got my group of 30 vehicles halted.  The ANA admitted their mistake, but they were being stubborn and wouldn’t follow me as the lead vehicle.  Instead, we would have to follow them through a side street in the town under the pretense they knew where they were going.  Once again at an intersection, several vehicles were left behind

Cows crossing the road in front of convoy.

and unsure of the route.  I couldn’t get around them, so we just sat there and waited until an LTV pickup truck came along the side and squeezed around the stopped vehicles.  This new lead truck was able to put the convoy back on the right road again.

Meanwhile, we watched on our electronic tracking system and monitored the radio traffic while my

Two cars loaded on top of bus.

teammates were “herding their cats”.  It’s a bit humorous now, but it was rather frustrating at the time.  We waited in the market area before proceeding forward with our mission.  The rain/sleet/snow had resumed making the dirt roads soupy and muddy.  Of course the trip wouldn’t be complete without a herd of cattle walking in front of my

Truck loaded on top of bus.

vehicle or seeing commercial buses hauling trucks and cars on their rooftops.  First, I haven’t figured out how they get them up there and then how they stabilize them to keep them from tipping over or rolling the bus.  But it must work, as this is a common sight here.

The convoy was once again aligned and the snow flurries started to pick up.  Less than a mile from our hand-off point, a 7 ton truck that was towing another 7 ton truck lost control going down the hill.  As a result, it caused one of the trucks to roll and damaged the other one.  Fortunately, nobody was injured, except for their pride.  This accident caused the traffic to back up and resulted in several more hours of delay.  This was a good time to hand off the convoy to the Marines who would be responsible for the next segment of the journey.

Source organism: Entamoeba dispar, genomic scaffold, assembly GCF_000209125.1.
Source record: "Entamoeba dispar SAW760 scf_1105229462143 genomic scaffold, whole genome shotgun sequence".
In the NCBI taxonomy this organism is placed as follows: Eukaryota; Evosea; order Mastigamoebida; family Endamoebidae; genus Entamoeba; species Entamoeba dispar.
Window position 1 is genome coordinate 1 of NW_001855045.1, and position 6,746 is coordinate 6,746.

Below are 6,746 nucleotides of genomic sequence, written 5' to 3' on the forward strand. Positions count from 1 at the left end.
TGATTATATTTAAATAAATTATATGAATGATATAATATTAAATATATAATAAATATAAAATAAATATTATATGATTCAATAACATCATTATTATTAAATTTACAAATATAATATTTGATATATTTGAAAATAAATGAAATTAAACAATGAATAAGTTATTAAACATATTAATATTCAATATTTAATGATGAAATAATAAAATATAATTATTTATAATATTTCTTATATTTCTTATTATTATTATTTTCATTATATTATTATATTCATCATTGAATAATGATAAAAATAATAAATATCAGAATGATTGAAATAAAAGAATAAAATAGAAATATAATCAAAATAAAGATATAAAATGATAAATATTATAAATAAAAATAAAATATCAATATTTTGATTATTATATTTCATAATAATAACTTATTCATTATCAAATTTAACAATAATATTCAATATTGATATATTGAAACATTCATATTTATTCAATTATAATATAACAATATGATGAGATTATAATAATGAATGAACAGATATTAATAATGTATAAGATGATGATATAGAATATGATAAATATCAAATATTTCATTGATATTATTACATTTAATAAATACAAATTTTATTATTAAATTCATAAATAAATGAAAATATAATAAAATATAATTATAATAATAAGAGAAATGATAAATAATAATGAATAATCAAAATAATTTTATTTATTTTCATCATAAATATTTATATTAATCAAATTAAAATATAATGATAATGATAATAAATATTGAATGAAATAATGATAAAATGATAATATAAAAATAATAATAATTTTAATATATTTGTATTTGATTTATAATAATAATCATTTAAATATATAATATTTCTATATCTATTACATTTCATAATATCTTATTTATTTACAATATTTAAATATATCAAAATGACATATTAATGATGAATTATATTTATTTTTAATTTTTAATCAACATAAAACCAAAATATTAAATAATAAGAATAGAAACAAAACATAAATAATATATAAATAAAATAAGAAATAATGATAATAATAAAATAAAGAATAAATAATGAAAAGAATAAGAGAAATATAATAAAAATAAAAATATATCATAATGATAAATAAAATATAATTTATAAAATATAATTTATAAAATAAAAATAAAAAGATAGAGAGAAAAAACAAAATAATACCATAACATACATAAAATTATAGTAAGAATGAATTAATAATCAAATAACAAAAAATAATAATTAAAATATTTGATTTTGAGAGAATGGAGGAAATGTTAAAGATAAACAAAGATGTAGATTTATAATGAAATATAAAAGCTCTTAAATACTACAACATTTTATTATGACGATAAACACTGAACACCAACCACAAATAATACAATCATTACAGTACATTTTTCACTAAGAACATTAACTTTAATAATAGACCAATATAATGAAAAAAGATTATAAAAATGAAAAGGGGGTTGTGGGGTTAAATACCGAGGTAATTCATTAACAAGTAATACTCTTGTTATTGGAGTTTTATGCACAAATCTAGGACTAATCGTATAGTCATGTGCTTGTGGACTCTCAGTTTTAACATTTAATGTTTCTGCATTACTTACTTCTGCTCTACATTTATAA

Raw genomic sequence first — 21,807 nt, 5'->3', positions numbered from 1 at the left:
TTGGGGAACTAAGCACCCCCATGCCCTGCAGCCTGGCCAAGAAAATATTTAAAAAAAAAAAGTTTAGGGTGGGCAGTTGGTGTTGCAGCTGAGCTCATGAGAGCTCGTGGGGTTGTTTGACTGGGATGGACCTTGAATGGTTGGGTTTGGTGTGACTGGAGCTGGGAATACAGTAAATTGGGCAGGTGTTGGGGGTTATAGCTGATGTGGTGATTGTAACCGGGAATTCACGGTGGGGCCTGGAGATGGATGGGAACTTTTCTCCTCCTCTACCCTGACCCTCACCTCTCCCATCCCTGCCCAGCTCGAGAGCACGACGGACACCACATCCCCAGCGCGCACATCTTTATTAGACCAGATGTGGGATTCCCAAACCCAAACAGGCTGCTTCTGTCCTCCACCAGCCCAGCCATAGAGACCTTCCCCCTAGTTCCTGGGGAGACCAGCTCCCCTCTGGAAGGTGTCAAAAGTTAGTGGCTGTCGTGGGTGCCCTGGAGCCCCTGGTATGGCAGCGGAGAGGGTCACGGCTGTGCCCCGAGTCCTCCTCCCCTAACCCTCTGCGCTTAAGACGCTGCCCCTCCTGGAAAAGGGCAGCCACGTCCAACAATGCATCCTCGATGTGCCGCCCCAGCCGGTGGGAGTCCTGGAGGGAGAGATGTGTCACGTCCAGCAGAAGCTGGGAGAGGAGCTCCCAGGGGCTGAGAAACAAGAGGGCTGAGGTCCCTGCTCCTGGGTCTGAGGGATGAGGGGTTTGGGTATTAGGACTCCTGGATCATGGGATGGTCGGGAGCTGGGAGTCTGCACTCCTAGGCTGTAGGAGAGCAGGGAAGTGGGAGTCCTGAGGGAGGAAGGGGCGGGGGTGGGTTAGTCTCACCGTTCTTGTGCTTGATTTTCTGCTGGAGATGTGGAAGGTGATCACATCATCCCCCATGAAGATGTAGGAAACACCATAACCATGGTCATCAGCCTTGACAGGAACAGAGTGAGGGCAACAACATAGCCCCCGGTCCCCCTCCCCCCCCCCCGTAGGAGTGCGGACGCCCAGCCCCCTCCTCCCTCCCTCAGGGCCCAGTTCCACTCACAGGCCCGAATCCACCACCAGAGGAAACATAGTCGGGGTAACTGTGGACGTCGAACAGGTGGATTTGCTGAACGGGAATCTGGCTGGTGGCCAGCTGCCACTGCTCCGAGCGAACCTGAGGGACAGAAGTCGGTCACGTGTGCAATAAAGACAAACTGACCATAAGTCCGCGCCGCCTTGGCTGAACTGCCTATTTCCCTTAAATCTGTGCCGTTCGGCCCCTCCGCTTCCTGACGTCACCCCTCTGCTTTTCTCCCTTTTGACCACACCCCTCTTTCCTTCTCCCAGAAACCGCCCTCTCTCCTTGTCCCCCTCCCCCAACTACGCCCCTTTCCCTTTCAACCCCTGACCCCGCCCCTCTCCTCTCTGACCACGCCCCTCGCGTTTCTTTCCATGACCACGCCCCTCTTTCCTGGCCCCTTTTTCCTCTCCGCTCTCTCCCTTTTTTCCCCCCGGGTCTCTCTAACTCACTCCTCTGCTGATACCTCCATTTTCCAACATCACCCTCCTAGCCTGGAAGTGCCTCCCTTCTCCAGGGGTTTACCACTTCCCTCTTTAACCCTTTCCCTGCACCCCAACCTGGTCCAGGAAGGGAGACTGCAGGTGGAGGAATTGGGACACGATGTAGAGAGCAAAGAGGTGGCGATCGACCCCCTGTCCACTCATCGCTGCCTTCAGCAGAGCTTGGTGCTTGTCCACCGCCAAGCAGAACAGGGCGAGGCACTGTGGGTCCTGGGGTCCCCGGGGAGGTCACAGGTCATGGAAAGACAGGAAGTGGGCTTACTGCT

Those are some big snow flakes.

We went inside the FOB and ate some lunch at their chow hall.  The snow was really pelting down as you can see in the picture of “my Captain” and our ETT leader (AF Major).  Decisions had to be made whether to risk spending the night and get snowed in or continue without rest and drive back to camp.  All of the drivers including me felt that we still had enough energy to continue the mission and return to camp.  On the way back up the hill, the Army was using an armored Heavy Expanded Mobility Tactical Truck or (HEMTT is the acronym) to pull the trucks back up on the highway.  We returned to camp without any incident.  I couldn’t wait to lie down in my bed and stretch out after being cramped in the MRAP all day.

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3 Responses

  1. the roofs on those buses have got to be caved in. snow for you bad, good for for the farmers tho. sray safe.

  2. My husband says that he thought his commute into NYC was bad. All I can say is that you are all heroes.

    Stay safe; we are all thinking of you all.

  3. I never forget watching a bus pass on the road to Qalat, with a truck on the roof. In the bed of that truck was a smaller truck. In the bed of the smaller truck was cargo. On top of the cargo were Afghan citizens riding and enjoying the fresh air 50 feet above the ground, oblivious to the danger.